Before starting to develop¶
Read up on techniques and styles used in DINGOS¶
Django DINGOS profitted a lot from the advice provided in Two Scoops of Django.
Unless you are an absolute Django expert (and maybe even then), please read Daniel Greenfield’s and Audrey Roy’s excellent Two Scoops of Django. Even though it provides best practices for Django 1.5, most of its advice is also valid for Django 1.6, and likely to be very relevant for quite a few minor revisions to come.
Make sure that DINGOS is the right place to modify / add to¶
Although DINGOS is likely to be used mainly in the context of the Django MANTIS Cyber Threat Intelligence Management application, DINGOS shold stay a /generic/ application for managing structured information. So whenever you find yourself adding/modifying stuff in DINGOS that is specific to cyber threat intelligence management, the STIX, CybOX standards, etc., DINGOS is the wrong place to modify/add to. The same goes for customizations that are particular to your instance of running MANTIS.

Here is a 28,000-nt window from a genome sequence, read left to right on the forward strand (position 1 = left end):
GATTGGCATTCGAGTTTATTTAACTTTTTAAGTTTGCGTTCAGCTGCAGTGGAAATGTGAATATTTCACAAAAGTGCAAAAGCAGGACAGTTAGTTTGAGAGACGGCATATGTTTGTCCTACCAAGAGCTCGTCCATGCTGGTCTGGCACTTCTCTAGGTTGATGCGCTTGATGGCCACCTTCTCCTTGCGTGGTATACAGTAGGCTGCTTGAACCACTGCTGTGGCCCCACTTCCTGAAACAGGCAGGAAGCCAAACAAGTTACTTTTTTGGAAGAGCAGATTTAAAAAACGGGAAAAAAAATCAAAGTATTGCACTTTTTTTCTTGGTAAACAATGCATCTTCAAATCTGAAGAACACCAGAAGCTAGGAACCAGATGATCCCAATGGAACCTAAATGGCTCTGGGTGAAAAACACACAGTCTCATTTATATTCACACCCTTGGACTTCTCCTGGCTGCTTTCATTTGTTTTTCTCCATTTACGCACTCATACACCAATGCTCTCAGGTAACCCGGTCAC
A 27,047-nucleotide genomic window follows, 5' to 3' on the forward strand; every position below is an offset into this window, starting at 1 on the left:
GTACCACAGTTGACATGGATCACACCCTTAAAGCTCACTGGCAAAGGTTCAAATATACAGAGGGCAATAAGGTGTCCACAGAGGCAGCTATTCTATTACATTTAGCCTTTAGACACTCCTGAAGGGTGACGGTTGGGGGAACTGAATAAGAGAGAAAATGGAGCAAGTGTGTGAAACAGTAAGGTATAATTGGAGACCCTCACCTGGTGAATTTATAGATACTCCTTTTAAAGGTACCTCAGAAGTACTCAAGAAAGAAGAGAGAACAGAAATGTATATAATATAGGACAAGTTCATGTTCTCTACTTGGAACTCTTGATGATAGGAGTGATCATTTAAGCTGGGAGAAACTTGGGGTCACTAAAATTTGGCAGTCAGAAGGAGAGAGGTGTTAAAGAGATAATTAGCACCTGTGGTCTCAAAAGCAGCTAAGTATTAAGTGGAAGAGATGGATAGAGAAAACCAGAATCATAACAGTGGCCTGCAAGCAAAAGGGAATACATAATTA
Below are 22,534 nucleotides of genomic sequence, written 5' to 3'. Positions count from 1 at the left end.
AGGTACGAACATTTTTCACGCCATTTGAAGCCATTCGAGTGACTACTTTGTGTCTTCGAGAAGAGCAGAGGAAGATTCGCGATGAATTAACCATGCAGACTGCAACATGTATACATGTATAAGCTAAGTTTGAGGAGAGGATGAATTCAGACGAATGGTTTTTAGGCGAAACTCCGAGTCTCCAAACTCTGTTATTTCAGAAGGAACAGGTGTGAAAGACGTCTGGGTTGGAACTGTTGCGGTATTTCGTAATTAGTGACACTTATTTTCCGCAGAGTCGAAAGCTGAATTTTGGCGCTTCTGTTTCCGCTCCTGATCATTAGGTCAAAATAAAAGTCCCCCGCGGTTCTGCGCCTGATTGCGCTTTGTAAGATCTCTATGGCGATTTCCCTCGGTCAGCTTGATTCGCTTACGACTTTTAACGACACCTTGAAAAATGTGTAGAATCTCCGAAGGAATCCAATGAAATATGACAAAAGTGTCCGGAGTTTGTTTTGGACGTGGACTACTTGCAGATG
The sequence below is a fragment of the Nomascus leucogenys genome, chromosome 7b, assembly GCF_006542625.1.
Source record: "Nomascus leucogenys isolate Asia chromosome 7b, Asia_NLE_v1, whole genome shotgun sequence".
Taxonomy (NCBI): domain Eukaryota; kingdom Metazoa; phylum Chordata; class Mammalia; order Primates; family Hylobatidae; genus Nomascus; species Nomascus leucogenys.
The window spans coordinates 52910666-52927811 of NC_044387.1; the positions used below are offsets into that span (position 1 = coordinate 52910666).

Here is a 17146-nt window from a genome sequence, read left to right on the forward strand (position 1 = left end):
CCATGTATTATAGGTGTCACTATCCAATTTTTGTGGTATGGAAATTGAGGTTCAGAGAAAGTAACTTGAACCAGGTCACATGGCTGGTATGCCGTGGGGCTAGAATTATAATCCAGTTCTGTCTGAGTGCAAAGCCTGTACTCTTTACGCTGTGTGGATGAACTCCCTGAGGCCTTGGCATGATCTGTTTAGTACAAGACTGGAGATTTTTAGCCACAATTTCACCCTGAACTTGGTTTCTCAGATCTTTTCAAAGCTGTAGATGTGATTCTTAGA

Please consider the following places for development instead:
- If you want to add Python code that is particular to cyber threat management, consider adding this in django-mantis-core
- If you want to add Python code that is particular to a certain standard, consider adding it to the respective importer module, e.g., django-mantis-stix-importer or similar
- If you want to make modifications to a DINGOS template that
is required for your local instance of MANTIS (or whatever
framework is using DINGOS), the right way is probably
to override one of the DINGOS base templates. Have a look
at how django-mantis overrides the
templates/dingos/grappelli/base.htmltemplate; see also the Django documentation on overriding templates.
- If you want to change the url paths of DINGOS views,
do this in the
url.pyof your instance rather than